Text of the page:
When you’re an athlete, so much of who you are can get wrapped up in what happens on the field, court, or ice. This is especially true for professional athletes, whose sports are also their workplace.
That’s why so many CFL players feel blessed to have a chaplain with the team. Every CFL team has a chaplain provided by Athletes in Action, someone who cares more about their spiritual well-being than their performance on the field.
For Matthias Goossen, starting centre for the Winnipeg Blue Bombers, that chaplain is Lorne Korol, who has also worked with the Winnipeg Goldeyes, Winnipeg Jets, and Manitoba Moose over the past 15 years.
“Lorne is somebody who cares entirely about you as a person and you as a human being, not just you as a pro athlete,” says Goossen. “I know everybody on the team, whether they go to chapel or not, views him as a friend and somebody who’s there for them.”
While coaches focus on the mental and physical elements of the player, chaplains focus on the spiritual side. This means leading pre-game prayer times as well as chapels, but they can be called upon at other times as well. Last year, Paul Huggins, the chaplain with the Ottawa Redblacks, was asked by the GM, Marcel Desjardins, to speak to the team on Remembrance Day.
At other times, it means providing support in times of tragedy. In September, the Calgary Stampeders lost their practice-squad teammate, Mylan Hicks. The team’s chaplain, Rodd Sawatzky, was there to provide spiritual support to the players and coaches as they grieved his loss.
More often, chaplains mostly help players through the ups and downs of everyday life and reminding the players about what is truly important.
Richie Leone, kicker for the BC Lions, says about the team’s chaplain, Dave Klassen, “He is always around the locker room checking in on everyone and we are able to meet with a group of guys and talk about the gospel and really dive into the word.”
“For me, it’s about trusting God,” says Goossen, “Football is just football: I try my best and work my hardest, but when we were losing games, or I had a bad game, I still have my greatest need covered. I’m still saved, I’m still a Christian, and all these things are so much more important than the sport I play.”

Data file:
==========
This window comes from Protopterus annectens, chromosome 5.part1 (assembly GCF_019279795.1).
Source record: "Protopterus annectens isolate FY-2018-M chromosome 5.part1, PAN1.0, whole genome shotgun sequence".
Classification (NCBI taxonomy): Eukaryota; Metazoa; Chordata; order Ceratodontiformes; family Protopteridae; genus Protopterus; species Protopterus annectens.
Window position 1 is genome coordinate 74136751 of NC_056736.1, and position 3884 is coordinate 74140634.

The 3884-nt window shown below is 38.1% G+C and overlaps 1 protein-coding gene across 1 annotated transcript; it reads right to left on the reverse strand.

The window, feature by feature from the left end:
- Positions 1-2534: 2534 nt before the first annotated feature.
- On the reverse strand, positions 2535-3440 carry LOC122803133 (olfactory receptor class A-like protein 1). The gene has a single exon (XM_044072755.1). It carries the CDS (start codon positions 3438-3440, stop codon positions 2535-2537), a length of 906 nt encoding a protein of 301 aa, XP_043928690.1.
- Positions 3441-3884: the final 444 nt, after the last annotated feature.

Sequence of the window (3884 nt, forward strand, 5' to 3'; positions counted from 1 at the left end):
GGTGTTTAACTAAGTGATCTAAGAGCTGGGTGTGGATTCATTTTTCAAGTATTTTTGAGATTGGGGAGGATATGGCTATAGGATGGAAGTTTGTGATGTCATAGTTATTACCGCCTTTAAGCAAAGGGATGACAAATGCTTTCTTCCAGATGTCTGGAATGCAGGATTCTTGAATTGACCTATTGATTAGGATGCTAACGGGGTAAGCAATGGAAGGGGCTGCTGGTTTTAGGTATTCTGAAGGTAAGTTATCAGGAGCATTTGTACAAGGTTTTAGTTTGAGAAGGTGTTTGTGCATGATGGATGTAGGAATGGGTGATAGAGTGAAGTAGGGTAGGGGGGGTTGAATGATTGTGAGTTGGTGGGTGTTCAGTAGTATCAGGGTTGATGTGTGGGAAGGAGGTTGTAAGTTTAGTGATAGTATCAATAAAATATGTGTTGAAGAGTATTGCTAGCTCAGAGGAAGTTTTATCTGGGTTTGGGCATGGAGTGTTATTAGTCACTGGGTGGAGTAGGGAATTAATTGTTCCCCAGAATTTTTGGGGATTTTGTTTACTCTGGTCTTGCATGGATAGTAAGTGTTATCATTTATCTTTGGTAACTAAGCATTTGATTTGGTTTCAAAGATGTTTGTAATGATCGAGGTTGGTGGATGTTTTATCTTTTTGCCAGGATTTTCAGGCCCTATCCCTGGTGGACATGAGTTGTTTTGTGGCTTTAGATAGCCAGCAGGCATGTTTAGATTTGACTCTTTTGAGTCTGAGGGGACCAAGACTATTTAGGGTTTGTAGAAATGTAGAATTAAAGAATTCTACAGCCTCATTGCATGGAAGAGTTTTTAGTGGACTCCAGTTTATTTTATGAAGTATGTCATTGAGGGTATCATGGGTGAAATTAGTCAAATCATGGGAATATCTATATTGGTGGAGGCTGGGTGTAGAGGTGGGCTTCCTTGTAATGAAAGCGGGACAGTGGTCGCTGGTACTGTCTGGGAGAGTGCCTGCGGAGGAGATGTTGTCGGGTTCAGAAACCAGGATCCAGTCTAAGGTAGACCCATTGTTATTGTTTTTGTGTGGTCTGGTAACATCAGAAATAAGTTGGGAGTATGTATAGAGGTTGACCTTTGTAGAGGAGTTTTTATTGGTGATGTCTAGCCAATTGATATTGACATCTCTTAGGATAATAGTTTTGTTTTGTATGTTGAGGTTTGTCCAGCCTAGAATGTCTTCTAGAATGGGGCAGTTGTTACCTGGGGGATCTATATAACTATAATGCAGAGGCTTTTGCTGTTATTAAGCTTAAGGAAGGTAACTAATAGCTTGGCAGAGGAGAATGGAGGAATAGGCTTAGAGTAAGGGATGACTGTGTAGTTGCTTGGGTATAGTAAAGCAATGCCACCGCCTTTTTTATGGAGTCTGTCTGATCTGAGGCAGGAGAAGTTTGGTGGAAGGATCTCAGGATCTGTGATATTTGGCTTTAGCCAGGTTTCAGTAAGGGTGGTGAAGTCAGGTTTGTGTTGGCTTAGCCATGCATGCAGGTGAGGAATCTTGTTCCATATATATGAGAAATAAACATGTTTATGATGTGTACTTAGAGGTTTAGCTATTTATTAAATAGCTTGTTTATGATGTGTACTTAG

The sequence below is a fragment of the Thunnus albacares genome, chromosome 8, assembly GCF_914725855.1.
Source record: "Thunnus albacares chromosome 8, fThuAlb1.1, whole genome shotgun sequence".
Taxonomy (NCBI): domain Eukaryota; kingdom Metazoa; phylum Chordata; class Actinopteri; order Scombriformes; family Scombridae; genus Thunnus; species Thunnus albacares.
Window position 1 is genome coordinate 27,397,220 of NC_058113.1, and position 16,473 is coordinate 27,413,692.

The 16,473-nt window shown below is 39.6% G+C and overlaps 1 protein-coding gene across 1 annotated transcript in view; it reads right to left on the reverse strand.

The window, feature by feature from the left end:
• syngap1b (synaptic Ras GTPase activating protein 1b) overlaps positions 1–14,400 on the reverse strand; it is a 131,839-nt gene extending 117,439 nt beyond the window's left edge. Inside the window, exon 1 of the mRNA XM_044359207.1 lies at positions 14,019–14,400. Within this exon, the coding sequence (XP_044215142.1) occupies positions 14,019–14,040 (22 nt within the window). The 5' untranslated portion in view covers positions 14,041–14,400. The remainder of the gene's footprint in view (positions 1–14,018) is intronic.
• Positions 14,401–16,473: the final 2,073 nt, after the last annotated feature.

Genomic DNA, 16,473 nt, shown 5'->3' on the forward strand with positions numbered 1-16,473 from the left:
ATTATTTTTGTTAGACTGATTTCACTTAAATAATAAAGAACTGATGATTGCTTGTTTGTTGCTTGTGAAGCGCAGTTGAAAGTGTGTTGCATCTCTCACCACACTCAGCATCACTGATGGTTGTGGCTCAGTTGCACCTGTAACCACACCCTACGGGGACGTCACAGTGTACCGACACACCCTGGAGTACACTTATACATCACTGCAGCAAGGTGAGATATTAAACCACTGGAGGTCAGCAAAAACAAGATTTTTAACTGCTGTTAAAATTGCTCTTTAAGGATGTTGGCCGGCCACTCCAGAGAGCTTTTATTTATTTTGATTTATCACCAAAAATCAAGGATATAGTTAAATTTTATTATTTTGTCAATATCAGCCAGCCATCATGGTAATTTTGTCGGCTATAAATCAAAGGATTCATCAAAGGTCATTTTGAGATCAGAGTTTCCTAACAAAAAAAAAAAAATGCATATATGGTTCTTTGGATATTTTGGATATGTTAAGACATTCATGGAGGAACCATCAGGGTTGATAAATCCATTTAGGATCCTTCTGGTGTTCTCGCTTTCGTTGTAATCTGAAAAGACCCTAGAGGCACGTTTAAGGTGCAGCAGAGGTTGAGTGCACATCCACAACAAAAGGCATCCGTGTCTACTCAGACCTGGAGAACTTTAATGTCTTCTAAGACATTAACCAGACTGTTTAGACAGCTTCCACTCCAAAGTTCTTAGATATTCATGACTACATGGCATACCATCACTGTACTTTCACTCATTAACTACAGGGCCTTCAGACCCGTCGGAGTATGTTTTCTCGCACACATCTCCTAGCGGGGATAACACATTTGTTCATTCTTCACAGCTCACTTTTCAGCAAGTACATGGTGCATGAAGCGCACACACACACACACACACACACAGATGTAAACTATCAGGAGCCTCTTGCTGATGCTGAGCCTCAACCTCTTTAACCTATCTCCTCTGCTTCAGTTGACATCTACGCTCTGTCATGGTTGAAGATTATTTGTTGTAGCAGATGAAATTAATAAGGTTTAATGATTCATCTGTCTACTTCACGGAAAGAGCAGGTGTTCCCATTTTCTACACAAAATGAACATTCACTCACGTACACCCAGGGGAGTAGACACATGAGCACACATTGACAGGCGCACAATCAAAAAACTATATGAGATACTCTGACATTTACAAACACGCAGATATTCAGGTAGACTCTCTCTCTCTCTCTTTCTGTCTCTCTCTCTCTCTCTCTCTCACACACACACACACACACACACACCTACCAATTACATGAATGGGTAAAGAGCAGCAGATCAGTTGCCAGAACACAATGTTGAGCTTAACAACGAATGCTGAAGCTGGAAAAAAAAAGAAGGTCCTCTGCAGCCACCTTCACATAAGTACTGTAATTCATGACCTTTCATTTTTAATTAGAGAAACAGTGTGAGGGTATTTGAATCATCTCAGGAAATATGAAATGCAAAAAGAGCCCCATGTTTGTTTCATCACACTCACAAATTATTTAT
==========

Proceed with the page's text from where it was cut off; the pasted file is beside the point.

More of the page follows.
Leone says the main thing he has been learning this year is “You’ll never be ready.” By that he means that if you are looking for an excuse not to do something, you will always find one. “If you wait until you’re ready, you’ll be waiting for the rest of your life,” he says. “God doesn’t call the qualified; He qualifies the called.”
The CFL season culminates in the Grey Cup. For the chaplains of the CFL, the week of the Grey Cup is a highlight of another sort, as they take players from teams across the league and travel to the city hosting the Grey Cup to go out into the community and speak to different groups of people.
Both Goossen and Leone were at last year’s Grey Cup Week in Winnipeg, where they traveled to prisons in the area, including a juvenile correctional institution, as well as addiction recovery programs, churches, and the Siloam Mission, which serves the homeless in Winnipeg.
“Speaking at the juvenile correctional institution was a very powerful experience that I will never forget,” says Leone. “This was the first time that I had the opportunity to go to a place like this and share what God has done in my life.”
“Seeing how God can still work in those situations where a lot of people have very little hope is incredible,” says Goossen. “Most people are very receptive to pro athletes for some reason. I don’t know why, but whenever you can play a sport really well, people like listening to you.”
Athletes in Action is dedicated to working with athletes of all levels to help them experience victory beyond competition. Being active during the festival week leading up to the Grey Cup, athletes not only have an incredible opportunity to use their platform and speak about how Jesus has changed their lives, but it can equally inspire the athletes to see how God is working.
The week wraps up with the Grey Cup Breakfast, which has taken place the day before the Grey Cup for nearly four decades. Hosted by Michael “Pinball” Clemons and featuring players and wives from each team playing in the Grey Cup, as well as past and present CFL stars, it’s an amazing experience for everyone who attends.